A Corpus Christi woman had a painful infection that her doctor believes is a carnivorous bacterium after she went shark on Oct.2 at Padre Island National Seashore.
Carol Cox, 57, told mySA.com that she was helping a friend unhook a fishing line from a 5-foot blacktip shark when she was cut. As she sat on the shark, it hit her ankles and brushed her skin, she said.
Cox, who has been fishing since she was four, said she washed the cuts with clean fresh water, as she has done many times when she got scratches from the hobby. However, 10 hours later, she said that her ankles were throbbing and very red, especially her left foot.
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Cox said she visited a CVS clinic on October 5 and was supposed to treat what she thought was a rash with antibiotics. The next day, Cox said the infection on her left foot had worsened and became more painful.
“It was an extremely painful feeling,” she said. “My foot was swollen and I couldn’t walk. It feels like someone is punching you in the shin with a baseball bat.”
On October 7, Cox visited her GP who told her she believed it was necrotizing fasciitis, a vibrio infection known as a carnivorous disease. Because she was already on antibiotics, the doctor couldn’t test Cox for Vibrio.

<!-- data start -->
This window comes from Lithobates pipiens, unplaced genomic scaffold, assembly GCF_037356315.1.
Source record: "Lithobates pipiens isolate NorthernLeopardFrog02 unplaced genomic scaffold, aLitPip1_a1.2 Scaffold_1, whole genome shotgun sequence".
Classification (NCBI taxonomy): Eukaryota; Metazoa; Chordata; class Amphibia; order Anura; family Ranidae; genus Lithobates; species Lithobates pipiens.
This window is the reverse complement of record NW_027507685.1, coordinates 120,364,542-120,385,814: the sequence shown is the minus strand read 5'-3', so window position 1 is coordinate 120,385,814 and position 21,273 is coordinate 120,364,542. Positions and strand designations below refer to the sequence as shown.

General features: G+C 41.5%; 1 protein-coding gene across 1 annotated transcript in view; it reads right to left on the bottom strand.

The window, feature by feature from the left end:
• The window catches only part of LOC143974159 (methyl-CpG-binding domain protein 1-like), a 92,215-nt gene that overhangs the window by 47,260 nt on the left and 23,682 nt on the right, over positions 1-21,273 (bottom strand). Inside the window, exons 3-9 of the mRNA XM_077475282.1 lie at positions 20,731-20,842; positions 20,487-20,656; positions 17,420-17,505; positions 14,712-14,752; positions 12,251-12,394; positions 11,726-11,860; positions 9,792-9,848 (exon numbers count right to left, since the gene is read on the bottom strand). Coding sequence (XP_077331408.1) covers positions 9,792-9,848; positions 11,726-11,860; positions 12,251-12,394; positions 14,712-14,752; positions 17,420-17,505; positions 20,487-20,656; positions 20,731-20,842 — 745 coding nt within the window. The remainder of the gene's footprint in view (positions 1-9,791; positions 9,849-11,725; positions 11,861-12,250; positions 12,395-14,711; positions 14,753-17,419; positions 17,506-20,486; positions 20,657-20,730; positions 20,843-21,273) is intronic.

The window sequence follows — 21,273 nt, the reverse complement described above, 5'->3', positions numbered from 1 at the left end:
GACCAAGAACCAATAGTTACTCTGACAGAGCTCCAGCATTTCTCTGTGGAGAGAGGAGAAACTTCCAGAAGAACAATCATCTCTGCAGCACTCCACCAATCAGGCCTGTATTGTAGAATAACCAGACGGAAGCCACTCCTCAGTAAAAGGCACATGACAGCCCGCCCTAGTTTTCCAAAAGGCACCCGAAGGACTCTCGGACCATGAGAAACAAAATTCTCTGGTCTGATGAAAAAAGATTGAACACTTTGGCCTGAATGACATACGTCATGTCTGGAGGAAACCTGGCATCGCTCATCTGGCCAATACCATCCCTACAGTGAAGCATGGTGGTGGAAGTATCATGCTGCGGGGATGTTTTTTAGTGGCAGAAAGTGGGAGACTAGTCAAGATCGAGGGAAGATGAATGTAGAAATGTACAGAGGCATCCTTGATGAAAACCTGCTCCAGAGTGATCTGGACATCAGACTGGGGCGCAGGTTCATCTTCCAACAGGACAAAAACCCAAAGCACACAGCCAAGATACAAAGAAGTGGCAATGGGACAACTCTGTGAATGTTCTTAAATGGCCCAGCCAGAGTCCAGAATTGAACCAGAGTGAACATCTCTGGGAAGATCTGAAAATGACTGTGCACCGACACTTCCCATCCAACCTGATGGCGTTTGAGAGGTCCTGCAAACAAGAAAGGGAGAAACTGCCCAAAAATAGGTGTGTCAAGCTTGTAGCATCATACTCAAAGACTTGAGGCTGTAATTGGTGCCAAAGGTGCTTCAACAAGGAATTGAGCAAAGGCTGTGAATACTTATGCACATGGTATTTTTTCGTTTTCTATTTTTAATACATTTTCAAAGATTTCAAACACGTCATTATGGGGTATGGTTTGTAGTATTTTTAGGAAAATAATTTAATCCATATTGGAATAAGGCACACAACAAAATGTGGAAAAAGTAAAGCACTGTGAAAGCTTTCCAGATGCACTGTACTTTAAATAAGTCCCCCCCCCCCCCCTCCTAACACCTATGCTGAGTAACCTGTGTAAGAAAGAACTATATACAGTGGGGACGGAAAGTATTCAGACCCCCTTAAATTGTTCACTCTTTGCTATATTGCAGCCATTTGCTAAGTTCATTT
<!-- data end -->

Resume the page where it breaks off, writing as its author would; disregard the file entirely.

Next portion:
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Gregory Buck, Associate Professor of Biology and Biomedical Sciences at Texas A&M University at Corpus Christi, told mySA.com in July that Vibrio thrives naturally in marine waters. However, the presence of the bacteria increases in summer when the water is warmer.
There are around 15 to 35 cases in Texas each year, with a peak between April and October, Buck said.
Cox received more antibodies and is still healing from the infection. She noticed the pain was less severe, but said she never wanted to experience it again.
“The biggest eye opening problem for me was how painful it really was,” she said. “Fortunately, we got it early enough and could take care of it before I lost a limb or worse.”
According to the Centers for Disease Control and Prevention, necrotizing fasciitis is a rare bacterial infection that spreads quickly around the body and can be fatal. Early symptoms can include a fever, severe pain, and an area of skin that is red, warm, or swollen that spreads quickly. It includes pain beyond the infected area of skin.
Buck said there is no surefire way to prevent necrotizing fasciitis infection. However, basic hygiene practices can reduce the risk, e.g. B. frequent washing of hands with soap and immediate treatment of wounds, even smaller ones.
Priscilla Aguirre is a general affairs reporter for MySA.com | [email protected] | @CillaAguirre